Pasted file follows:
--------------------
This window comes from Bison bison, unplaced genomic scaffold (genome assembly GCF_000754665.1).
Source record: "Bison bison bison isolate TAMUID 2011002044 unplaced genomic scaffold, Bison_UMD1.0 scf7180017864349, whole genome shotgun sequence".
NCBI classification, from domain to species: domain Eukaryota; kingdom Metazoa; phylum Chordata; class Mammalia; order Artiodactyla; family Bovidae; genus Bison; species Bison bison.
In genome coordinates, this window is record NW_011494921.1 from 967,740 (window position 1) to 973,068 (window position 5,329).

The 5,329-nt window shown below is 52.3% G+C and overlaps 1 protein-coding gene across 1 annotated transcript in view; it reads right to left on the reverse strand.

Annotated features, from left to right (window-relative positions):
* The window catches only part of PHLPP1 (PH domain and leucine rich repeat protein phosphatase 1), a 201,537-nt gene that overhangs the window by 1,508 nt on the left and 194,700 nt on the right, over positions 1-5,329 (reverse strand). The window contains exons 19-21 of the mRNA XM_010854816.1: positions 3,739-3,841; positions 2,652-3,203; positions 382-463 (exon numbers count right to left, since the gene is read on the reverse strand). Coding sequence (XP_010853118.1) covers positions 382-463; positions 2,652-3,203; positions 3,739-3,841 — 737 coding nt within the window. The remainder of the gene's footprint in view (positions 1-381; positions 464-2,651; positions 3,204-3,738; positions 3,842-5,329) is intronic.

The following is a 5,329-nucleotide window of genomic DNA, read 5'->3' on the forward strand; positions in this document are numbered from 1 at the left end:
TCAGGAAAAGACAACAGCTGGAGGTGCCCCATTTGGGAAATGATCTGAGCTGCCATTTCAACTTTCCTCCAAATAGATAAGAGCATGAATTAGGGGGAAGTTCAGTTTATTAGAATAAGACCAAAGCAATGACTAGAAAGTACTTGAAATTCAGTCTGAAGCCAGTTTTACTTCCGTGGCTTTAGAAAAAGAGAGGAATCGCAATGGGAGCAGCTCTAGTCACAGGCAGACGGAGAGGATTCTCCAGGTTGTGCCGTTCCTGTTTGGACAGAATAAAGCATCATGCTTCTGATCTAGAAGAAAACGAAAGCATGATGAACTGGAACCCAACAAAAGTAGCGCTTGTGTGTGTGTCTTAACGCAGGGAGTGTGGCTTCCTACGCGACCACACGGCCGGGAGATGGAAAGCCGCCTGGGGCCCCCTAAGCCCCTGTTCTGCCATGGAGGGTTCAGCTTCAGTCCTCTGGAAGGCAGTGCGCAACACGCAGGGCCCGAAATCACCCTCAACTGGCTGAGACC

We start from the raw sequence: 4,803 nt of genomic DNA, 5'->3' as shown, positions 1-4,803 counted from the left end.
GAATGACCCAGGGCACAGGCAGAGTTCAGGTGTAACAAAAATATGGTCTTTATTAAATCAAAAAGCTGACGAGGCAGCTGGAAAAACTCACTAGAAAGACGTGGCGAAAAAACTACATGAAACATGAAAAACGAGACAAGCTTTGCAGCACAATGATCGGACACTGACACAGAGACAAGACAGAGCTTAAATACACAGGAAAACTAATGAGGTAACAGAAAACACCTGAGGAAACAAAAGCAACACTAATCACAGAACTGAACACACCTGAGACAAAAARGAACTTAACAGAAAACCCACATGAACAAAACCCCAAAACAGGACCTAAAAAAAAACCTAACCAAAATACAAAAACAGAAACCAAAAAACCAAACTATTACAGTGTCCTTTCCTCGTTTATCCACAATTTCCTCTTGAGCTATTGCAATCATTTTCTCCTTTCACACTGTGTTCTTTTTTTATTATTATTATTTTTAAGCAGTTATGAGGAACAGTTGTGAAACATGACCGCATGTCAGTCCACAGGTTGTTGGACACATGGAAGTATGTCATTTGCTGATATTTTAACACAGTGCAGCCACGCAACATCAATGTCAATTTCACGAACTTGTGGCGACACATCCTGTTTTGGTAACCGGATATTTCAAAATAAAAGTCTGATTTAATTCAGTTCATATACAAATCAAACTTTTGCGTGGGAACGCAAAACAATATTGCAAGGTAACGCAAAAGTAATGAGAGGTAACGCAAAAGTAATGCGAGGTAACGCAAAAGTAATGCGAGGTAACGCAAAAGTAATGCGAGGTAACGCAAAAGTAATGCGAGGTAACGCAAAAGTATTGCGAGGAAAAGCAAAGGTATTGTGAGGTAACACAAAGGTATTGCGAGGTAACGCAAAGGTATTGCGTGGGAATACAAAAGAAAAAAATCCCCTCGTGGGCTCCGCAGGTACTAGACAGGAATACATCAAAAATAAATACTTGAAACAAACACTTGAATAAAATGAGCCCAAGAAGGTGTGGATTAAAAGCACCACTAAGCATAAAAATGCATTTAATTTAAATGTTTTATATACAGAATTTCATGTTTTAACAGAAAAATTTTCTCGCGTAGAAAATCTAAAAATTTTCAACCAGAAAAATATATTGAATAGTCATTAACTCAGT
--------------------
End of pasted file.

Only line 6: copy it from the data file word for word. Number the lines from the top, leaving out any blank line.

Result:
Annotated features, from left to right (window-relative positions):